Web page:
Assisted Living Communities: What Do You Get for Your Money in the Triangle?
If you’ve done any research on assisted living communities in the Triangle area—Raleigh/Durham/Chapel Hill, or maybe even Burlington, Cary or Johnston County—you may have been stopped in your tracks by the fees. They’re probably a lot more than what you’re paying for your mortgage!
But what you have to remember is that those seemingly staggering prices are paying for much more than just your housing. They’re also covering all of your utilities, many services (including your care), and plenty of amenities. In fact, after you pay your “rent” each month, you’ll generally have to buy little else.
What do they cost?
A 2013 study, “The Cost of Long Term Care” by Genworth Financial, showed the median monthly cost for assisted living communities in the Triangle and surrounding areas—Johnston County, Raleigh, Durham and Chapel Hill areas—to be $3,500 per month (for a one-bedroom unit). The median cost of assisted living in Cary was a little higher at around $3,800 per month, with Burlington at about $1,800 per month. A short survey of some of our advertisers in the area showed costs along the lines of $4,500 to $5,300 per month.
In addition to housing, here’s what you get for those dollars. Most, if not all, communities cover utilities, transportation, three meals a day, housekeeping, emergency response and personal care (help with bathing, dressing, toileting, etc.) within that cost. Some may also provide laundry and cable for free. Depending on the community, they may monitor all of your medications as part of the package or charge you for over a certain number.
While onsite activities such as movie nights and musical performances are included in the monthly fees, you’ll probably pay out-of-pocket for group dinners in town or a trip to the N.C. Museum of Art or a UNC or N.C. State basketball game. Generally services like having your nails done or your hair cut within the community are also extra charges.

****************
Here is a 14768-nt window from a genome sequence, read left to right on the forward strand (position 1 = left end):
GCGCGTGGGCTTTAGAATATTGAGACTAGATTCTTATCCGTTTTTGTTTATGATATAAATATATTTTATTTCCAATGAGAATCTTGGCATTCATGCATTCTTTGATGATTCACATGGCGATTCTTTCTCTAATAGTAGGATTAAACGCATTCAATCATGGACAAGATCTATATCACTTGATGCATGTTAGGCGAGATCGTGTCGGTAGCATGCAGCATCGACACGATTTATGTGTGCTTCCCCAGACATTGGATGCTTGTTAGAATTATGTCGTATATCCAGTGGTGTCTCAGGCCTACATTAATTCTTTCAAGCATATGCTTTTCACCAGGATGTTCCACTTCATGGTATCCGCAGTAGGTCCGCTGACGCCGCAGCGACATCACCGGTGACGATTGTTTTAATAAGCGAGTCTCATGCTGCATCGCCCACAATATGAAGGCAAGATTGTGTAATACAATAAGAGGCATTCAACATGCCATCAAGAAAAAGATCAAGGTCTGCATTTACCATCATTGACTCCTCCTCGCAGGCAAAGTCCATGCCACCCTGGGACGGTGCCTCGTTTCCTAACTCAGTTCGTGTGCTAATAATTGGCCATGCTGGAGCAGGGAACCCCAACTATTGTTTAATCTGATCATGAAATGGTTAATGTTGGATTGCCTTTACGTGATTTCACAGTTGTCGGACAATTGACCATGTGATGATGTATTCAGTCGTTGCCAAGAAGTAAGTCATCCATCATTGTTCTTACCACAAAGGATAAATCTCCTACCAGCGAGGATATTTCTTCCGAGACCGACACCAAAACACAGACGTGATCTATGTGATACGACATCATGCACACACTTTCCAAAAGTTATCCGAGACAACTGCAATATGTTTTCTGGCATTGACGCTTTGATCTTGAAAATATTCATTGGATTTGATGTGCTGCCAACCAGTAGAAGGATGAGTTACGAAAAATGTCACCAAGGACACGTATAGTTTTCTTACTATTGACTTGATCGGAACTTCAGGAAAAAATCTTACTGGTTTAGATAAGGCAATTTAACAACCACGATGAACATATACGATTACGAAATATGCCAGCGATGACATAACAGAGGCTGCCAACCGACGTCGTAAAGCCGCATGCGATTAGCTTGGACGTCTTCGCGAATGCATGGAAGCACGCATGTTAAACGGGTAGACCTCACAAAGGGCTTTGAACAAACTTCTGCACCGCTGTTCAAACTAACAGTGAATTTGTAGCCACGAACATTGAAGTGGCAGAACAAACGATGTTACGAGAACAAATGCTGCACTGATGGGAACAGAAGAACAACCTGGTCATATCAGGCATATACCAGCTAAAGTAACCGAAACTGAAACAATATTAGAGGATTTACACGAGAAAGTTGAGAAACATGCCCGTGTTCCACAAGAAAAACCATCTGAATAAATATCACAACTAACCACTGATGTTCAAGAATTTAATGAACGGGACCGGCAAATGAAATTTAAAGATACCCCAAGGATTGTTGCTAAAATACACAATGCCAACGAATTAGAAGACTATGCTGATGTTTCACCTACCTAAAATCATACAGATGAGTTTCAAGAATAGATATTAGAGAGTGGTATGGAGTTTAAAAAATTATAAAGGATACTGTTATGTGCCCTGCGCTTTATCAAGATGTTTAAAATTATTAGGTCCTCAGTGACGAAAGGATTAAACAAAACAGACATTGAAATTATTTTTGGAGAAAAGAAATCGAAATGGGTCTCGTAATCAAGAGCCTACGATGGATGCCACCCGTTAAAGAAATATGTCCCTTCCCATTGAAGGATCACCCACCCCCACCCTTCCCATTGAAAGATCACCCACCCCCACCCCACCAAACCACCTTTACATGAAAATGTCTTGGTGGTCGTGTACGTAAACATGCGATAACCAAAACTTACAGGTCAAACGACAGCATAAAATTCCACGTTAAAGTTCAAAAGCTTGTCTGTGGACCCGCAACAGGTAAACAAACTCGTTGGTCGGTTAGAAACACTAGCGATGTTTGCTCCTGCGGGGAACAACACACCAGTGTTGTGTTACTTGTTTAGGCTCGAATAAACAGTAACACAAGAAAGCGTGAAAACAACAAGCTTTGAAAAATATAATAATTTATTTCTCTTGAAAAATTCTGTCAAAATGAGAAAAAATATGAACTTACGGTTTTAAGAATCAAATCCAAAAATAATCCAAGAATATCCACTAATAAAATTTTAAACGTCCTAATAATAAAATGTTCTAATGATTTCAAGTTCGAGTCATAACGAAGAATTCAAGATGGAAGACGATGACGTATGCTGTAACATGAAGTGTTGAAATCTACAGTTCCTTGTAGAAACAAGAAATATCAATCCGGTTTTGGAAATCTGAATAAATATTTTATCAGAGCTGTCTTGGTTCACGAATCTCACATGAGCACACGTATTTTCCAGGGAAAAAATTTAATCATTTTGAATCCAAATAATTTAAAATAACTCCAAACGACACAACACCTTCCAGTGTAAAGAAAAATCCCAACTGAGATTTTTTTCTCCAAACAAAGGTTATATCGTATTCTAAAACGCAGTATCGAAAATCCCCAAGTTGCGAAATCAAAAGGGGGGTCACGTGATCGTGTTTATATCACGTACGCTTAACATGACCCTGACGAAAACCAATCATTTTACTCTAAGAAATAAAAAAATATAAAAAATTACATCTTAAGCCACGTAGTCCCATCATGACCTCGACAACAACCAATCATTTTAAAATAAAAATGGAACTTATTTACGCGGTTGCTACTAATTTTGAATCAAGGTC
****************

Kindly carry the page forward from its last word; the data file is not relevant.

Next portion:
What are the variables?
The cost of these communities can range up or down based on many factors, such as the size and floor plan of your unit, the level of the building the unit is on, and your level of care (in the Triangle area, each additional level of care costs an average of $381). If you find that a facility does not base cost on level of care, you won’t incur a price increase as your health needs change; however, you may pay a bit of a premium as a result. An extra person sharing your unit, whether it’s a spouse or a friend, will also raise the cost (but you’ll be splitting it!).
Costs of these communities can also vary depending on offerings such as in-house therapists and well-equipped fitness centers, the part of town where they’re located and even how nice the décor is.
You can’t judge a community based on its cost alone. It’s important that you spend some time there, talk to residents, have a meal, meet the staff. Feeling safe and at home is a feature that you can’t put a price tag on!
*According to 2013 “The Cost of Long Term Care” study by Genworth Financial.
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